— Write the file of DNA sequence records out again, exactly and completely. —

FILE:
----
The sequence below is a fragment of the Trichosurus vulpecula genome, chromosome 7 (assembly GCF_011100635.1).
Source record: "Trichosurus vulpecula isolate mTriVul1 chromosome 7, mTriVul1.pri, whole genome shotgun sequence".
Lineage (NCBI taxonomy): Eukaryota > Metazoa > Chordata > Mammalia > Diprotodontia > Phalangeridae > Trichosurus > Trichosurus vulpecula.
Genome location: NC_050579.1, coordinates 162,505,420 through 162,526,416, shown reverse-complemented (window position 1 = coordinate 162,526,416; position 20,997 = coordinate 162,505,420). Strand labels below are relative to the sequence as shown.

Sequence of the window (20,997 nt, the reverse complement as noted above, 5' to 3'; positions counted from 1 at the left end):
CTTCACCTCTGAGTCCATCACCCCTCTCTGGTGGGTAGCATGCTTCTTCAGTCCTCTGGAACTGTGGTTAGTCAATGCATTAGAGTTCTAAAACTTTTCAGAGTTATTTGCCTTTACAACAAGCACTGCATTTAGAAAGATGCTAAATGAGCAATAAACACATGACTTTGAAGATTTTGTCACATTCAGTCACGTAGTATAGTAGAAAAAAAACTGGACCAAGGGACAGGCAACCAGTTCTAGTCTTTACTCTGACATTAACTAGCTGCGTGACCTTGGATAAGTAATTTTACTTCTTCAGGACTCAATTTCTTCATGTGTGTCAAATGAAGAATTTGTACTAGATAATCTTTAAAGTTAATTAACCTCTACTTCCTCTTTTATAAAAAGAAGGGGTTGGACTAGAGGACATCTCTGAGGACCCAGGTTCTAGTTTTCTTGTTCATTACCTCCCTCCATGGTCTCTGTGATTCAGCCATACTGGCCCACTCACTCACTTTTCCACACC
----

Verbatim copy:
The sequence below is a fragment of the Trichosurus vulpecula genome, chromosome 7 (assembly GCF_011100635.1).
Source record: "Trichosurus vulpecula isolate mTriVul1 chromosome 7, mTriVul1.pri, whole genome shotgun sequence".
Lineage (NCBI taxonomy): Eukaryota > Metazoa > Chordata > Mammalia > Diprotodontia > Phalangeridae > Trichosurus > Trichosurus vulpecula.
Genome location: NC_050579.1, coordinates 162,505,420 through 162,526,416, shown reverse-complemented (window position 1 = coordinate 162,526,416; position 20,997 = coordinate 162,505,420). Strand labels below are relative to the sequence as shown.

Sequence of the window (20,997 nt, the reverse complement as noted above, 5' to 3'; positions counted from 1 at the left end):
CTTCACCTCTGAGTCCATCACCCCTCTCTGGTGGGTAGCATGCTTCTTCAGTCCTCTGGAACTGTGGTTAGTCAATGCATTAGAGTTCTAAAACTTTTCAGAGTTATTTGCCTTTACAACAAGCACTGCATTTAGAAAGATGCTAAATGAGCAATAAACACATGACTTTGAAGATTTTGTCACATTCAGTCACGTAGTATAGTAGAAAAAAAACTGGACCAAGGGACAGGCAACCAGTTCTAGTCTTTACTCTGACATTAACTAGCTGCGTGACCTTGGATAAGTAATTTTACTTCTTCAGGACTCAATTTCTTCATGTGTGTCAAATGAAGAATTTGTACTAGATAATCTTTAAAGTTAATTAACCTCTACTTCCTCTTTTATAAAAAGAAGGGGTTGGACTAGAGGACATCTCTGAGGACCCAGGTTCTAGTTTTCTTGTTCATTACCTCCCTCCATGGTCTCTGTGATTCAGCCATACTGGCCCACTCACTCACTTTTCCACACC